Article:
Introduction to Web 3.0
A (very) beginner's guide into the new internet
What is Web 3.0?
Web 3.0 (also known as Web3) refers to an internet without intermediaries that allows users and builders to accrue most of the value creation. Pretty simple right?
I recently listened to The Tim Ferriss Show’s recent podcast about Web3. Tim hosted two people with extensive backgrounds in technology. One of the guests is Chris Dixon, a general partner at famed venture capital firm Andreessen Horowitz. The other guest is Naval Ravikant, an angel investor that has invested in more than 100 companies including Twitter, Uber and Postmates. It was quite eyeopening and inspired me to write this blog post. I embedded the link below for reference:
The History - Web1, Web2 & Web3
Chris Dixon defines Web1 and Web2 and Web3. I added some additional info to provide context to the Web3 definition:
Web1 - Existed between roughly 1990-2005. Everything was built on top of the web. It had a predictable rule of law so that if you built something on it, you were in control. This encouraged innovation and investment, but the products and functionality were limited. Pages were static; it was similar to taking a magazine and putting it online. Web1 is formally known as the “information economy”.
Web2 - Starting in 2005, the internet became more interactive. Applications were built that allowed anyone with an internet connection to participate. With just a few clicks you could interact with anyone on Twitter. This is considered a closed model because the provider has control over the content. An open model existed, but you had to buy a domain name, get your website hosted etc. and that took time and was inconvenient. Mobile phones accelerated the trend of using apps built on closed models, and as a result now only a handful of companies control the internet. Web2 is formally known as the “platform economy”.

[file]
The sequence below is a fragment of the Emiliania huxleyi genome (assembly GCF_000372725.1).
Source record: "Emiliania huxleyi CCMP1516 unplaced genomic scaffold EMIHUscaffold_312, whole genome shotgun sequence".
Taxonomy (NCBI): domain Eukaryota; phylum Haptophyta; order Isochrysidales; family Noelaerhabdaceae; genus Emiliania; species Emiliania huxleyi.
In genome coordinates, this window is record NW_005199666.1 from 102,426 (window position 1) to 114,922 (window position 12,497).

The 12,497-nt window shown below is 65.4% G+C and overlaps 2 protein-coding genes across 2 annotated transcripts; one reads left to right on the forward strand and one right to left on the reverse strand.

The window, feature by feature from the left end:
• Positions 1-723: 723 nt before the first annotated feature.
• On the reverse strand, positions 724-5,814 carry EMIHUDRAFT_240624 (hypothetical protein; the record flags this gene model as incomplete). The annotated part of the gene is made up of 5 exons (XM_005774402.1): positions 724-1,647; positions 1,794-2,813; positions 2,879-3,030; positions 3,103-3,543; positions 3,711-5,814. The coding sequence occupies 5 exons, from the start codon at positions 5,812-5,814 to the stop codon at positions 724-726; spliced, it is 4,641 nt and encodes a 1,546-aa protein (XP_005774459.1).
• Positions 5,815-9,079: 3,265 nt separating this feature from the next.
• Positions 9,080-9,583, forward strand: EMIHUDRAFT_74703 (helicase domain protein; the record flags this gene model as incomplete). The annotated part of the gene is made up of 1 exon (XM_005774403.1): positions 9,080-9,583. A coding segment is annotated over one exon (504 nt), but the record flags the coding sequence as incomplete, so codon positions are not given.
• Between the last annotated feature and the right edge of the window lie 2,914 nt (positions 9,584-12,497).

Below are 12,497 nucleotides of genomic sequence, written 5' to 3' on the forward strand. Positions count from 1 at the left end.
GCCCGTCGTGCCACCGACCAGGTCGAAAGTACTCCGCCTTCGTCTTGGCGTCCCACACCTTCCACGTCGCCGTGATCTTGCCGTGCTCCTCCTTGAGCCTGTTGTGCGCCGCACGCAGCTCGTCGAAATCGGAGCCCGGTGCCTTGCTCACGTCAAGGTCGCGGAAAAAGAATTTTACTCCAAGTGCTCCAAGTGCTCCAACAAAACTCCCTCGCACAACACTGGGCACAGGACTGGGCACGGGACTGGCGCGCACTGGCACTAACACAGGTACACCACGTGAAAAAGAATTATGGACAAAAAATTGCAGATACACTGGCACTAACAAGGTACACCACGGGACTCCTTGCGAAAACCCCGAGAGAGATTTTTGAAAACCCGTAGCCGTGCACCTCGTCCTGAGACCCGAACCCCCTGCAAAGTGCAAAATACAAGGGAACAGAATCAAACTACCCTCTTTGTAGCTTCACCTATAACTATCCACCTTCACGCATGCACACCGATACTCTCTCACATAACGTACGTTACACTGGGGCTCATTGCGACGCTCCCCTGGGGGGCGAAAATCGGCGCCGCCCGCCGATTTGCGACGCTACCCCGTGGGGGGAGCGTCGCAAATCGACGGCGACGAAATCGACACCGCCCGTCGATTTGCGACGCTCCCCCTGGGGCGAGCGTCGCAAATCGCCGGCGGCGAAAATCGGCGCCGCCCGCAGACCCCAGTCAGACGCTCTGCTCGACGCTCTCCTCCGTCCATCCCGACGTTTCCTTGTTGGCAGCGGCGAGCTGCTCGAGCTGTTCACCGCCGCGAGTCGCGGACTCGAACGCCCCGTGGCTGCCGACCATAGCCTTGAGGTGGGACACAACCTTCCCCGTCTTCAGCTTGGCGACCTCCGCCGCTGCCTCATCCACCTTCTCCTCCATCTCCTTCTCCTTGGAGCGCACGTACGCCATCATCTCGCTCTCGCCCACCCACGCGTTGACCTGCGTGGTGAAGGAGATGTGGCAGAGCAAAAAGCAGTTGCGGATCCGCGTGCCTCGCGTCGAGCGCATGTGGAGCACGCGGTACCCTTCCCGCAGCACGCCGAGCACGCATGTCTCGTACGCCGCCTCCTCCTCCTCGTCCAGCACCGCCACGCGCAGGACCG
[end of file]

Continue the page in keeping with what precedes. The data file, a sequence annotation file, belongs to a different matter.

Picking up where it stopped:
Web3 - The internet is owned by users and builders and orchestrated with tokens. This a radical departure from Web2. The concept of tokens is key to understanding Web3. Builders deploy applications on the blockchain, or a decentralized network of computers, and users can interact with these decentralized applications. The blockchain network acts a public ledger. Each blockchain has its own protocols and issues tokens, or units of value, that are built on top of the blockchain network. The tokens provide the mechanism by which value and control can be given to users and builders (and not centralized companies). Web3 is formally known as “The ownership Economy”:
Expanding on Web3
Ethererum, conceived in 2013, is the second most popular open-source blockchain behind Bitcoin, and one of the reasons behind Web 3.0’s development. Unlike Bitcoin, which is purely a decentralized digital currency, Ethereum (which also has it’s own cryptocurrency called Ether) was specifically designed to enable people to deploy decentralized applications and to be a Turing Complete programming language. In other words, Ethereum’s scripting language allows people to write smart contracts on the Ethereum blockchain. A smart contract is an agreement between a buyer and seller without utilizing an intermediary such as a bank. The smart contract, based on mutually agreed terms, is automatically executed once the criteria is met. Smart contracts provide a lot of benefits including:
Immutable - terms cannot be altered once the agreement is executed